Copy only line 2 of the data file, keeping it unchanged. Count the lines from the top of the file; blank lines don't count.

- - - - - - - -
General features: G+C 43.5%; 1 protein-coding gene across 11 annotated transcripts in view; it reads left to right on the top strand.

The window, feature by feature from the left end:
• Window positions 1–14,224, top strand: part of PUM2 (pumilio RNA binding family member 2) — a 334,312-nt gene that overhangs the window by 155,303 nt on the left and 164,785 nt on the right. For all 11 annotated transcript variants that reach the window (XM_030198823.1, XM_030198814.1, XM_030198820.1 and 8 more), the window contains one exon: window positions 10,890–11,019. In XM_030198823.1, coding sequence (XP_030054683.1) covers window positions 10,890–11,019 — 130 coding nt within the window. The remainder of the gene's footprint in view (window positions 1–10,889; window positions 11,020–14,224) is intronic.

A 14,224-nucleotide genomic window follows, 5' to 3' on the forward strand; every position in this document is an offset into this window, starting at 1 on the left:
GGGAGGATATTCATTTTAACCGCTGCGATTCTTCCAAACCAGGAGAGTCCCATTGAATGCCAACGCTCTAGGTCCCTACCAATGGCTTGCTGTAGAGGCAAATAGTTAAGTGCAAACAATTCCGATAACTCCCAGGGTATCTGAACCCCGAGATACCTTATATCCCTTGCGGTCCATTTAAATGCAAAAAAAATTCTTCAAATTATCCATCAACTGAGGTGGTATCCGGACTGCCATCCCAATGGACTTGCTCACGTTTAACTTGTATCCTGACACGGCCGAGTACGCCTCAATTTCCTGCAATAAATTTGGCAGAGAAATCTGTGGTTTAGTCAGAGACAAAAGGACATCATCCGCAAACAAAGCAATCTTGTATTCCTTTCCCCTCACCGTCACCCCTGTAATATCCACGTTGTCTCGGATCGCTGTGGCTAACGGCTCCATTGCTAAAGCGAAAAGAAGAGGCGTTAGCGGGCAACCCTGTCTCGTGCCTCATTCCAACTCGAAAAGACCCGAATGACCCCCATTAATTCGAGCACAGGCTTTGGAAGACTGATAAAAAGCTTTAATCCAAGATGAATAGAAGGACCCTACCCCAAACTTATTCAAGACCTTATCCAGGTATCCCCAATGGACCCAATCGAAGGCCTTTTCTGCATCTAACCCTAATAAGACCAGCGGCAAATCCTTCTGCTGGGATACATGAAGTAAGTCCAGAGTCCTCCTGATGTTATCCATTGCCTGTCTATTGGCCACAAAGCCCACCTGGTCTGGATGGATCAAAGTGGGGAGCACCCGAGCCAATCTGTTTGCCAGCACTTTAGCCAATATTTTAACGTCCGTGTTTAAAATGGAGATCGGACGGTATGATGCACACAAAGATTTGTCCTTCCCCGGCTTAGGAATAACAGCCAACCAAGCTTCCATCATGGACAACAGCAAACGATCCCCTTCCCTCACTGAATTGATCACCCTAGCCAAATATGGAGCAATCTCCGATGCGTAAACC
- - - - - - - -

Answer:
The window, feature by feature from the left end: